UNICEF—tsunami ten years on
TORONTO, December 24, 2014—On the tenth anniversary of the Indian Ocean tsunami that killed more than 200,000 people—one third of them children—and destroyed whole communities, Ted Chaiban, UNICEF’s Director of Programs and former UNICEF Representative in Sri Lanka during the 2004 Indian Ocean tsunami, issued the following statement:
“UNICEF teams were on the frontline in eight countries, delivering life-saving aid and protecting children from danger amidst unimaginable scenes.”
“Ten years on we have all learned lessons from the tsunami aid operation that have fundamentally altered the way we work. We have prioritized helping countries hit by disasters such as the tsunami to build back better – constructing earthquake-resilient schools, introducing safer water supplies, ensuring schools prepare children for emergencies and improving legal and social measures to protect children. We have also invested in building resilience to shocks and disasters by supporting decentralized and community-based health, water and sanitation, education, and social protection systems, working with government and civil society to provide tangible services for children and their families.”
“UNICEF is determined that the legacy of the Indian Ocean tsunami must be more disaster-resilient societies for children – both in the region and around the world.”
In response to the tsunami, UNICEF raised nearly $700 million – thanks to generous support from government donors, individuals and the private sector. UNICEF responded in Indonesia, Thailand, Myanmar, Malaysia, Sri Lanka, the Maldives, India and Somalia.
UNICEF spokespeople are available to speak about:
- The disaster’s impact on children and its unprecedented scale: UNICEF undertook one of its largest emergency and recovery operations ever. UNICEF teams were on the ground in eight countries. Work included providing safe and clean drinking water, preventing disease outbreaks and getting children back to school.
- Protecting vulnerable children in the wake of the tsunami: Children were especially vulnerable after the tsunami – many thousands had been orphaned or separated from their parents and were at high risk of abuse and trafficking. UNICEF set up family tracing and reunification systems for children who had been orphaned or separated from their parents. Through advocacy we saw governments strengthen their regulations to help prevent the trafficking of a huge number of children.
- Building back better after the tsunami: UNICEF invested in programs and infrastructure with a long-term, sustainable impact. This included constructing almost 350 earthquake-resistant schools in Indonesia, upgrading water and sanitation in hundreds of schools in Thailand and moving communities in Sri Lanka from household wells to piped water systems.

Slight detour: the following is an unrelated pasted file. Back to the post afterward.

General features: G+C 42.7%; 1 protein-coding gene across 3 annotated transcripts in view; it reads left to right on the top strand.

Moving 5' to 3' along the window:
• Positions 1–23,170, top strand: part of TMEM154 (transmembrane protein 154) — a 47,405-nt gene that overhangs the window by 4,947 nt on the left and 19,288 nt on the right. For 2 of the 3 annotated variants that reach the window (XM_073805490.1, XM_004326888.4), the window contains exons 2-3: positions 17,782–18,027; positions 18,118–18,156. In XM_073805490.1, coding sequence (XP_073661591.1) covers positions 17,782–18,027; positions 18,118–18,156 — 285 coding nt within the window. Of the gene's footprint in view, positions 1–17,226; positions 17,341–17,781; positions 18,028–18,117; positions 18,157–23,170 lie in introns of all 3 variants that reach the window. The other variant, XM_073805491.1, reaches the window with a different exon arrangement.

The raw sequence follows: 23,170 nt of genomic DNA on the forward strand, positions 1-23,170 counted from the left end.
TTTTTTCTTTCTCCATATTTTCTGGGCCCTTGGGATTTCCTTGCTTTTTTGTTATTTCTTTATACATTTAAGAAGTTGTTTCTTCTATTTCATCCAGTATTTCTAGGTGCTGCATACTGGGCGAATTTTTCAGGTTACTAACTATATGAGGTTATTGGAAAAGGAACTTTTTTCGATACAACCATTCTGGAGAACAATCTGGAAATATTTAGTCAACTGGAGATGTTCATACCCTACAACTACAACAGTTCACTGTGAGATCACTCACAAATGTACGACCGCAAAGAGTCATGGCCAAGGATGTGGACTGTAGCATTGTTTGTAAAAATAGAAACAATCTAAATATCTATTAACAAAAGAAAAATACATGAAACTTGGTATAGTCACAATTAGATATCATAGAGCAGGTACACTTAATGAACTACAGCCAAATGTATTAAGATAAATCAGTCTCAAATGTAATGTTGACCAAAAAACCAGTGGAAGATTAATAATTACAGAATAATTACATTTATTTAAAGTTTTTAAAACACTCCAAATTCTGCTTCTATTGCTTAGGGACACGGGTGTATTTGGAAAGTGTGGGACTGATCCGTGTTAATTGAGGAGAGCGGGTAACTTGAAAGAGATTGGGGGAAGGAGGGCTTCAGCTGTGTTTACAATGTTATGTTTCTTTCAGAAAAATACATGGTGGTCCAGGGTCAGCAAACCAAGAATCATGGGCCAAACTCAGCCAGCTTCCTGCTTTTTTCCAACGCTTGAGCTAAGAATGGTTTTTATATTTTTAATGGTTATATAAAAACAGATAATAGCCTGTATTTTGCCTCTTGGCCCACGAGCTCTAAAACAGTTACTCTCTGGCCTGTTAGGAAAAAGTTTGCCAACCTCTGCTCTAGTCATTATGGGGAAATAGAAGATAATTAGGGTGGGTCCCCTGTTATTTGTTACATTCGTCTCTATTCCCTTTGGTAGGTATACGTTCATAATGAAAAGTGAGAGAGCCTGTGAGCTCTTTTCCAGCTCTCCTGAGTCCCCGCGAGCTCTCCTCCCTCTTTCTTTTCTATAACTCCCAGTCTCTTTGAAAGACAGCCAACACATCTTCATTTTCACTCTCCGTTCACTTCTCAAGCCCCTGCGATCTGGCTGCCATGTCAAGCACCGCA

Measures introduced during the tsunami have had a positive long-term impact on children’s lives. For example, child protection measures developed for orphans post-tsunami have continued to help children in conflict-affected countries such as Sri Lanka and Indonesia; Thailand implemented a model system to identify and monitor orphaned children which has been expanded throughout the country; UNICEF’s education program in the Philippines now includes emergency drills in schools.
- Unexpected results of the tsunami response: In Indonesia, interventions to target malaria in Aceh after the tsunami lead to malaria being eliminated in some previously high-endemic regions. The catastrophe also led to renewed efforts to put an end to 30 years of armed conflict between the government of Indonesia and the separatist Free Aceh Movement.
- Lessons learned from the tsunami: UNICEF learned many vital lessons from the tsunami response. For example, making reducing the risk of disasters an integral part of work across the region; strengthening risk-informed programming to prepare communities for emergencies; and improving systems to deliver emergency aid.
A snapshot of achievements
- After three years, UNICEF had achieved results for more than six million children and women in tsunami-affected areas.
- After five years, UNICEF and partners had built nearly 100 health centres, equipped more than 7,000 health centres and trained some 60,200 healthcare workers. UNICEF also supported campaigns for mass vaccination, mosquito net distribution and nutritional monitoring.
- More than 1.3 million children benefitted from psychosocial activities to help them heal from the trauma of the tsunami.
Video and photos marking the 10th anniversary of the Indian Ocean tsunami are available for download here: http://uni.cf/13hsLxH
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UNICEF has saved more children's lives than any other humanitarian organization. We work tirelessly to help children and their families, doing whatever it takes to ensure children survive. We provide children with healthcare and immunization, clean water, nutrition and food security, education, emergency relief and more.
UNICEF is supported entirely by voluntary donations and helps children regardless of race, religion or politics. As part of the UN, we are active in over 190 countries - more than any other organization. Our determination and our reach are unparalleled. Because nowhere is too far to go to help a child survive. For more information about UNICEF, please visit www.unicef.ca.